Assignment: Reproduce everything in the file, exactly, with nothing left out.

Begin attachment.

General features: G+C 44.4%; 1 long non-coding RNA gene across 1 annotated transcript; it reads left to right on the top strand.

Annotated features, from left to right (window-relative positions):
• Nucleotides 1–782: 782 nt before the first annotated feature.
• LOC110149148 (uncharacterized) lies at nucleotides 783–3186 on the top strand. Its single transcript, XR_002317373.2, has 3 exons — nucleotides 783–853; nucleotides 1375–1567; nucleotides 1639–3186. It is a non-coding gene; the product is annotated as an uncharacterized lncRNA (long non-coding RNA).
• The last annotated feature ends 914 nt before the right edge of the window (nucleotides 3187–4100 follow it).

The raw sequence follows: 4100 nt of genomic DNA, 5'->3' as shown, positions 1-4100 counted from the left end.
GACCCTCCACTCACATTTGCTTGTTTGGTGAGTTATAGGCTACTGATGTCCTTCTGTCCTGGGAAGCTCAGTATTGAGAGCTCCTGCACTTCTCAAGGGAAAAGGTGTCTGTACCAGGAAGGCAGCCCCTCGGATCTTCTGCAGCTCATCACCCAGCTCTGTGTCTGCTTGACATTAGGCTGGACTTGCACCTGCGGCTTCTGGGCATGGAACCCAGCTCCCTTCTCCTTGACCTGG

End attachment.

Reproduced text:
General features: G+C 44.4%; 1 long non-coding RNA gene across 1 annotated transcript; it reads left to right on the top strand.

Annotated features, from left to right (window-relative positions):
• Nucleotides 1–782: 782 nt before the first annotated feature.
• LOC110149148 (uncharacterized) lies at nucleotides 783–3186 on the top strand. Its single transcript, XR_002317373.2, has 3 exons — nucleotides 783–853; nucleotides 1375–1567; nucleotides 1639–3186. It is a non-coding gene; the product is annotated as an uncharacterized lncRNA (long non-coding RNA).
• The last annotated feature ends 914 nt before the right edge of the window (nucleotides 3187–4100 follow it).

The raw sequence follows: 4100 nt of genomic DNA, 5'->3' as shown, positions 1-4100 counted from the left end.
GACCCTCCACTCACATTTGCTTGTTTGGTGAGTTATAGGCTACTGATGTCCTTCTGTCCTGGGAAGCTCAGTATTGAGAGCTCCTGCACTTCTCAAGGGAAAAGGTGTCTGTACCAGGAAGGCAGCCCCTCGGATCTTCTGCAGCTCATCACCCAGCTCTGTGTCTGCTTGACATTAGGCTGGACTTGCACCTGCGGCTTCTGGGCATGGAACCCAGCTCCCTTCTCCTTGACCTGG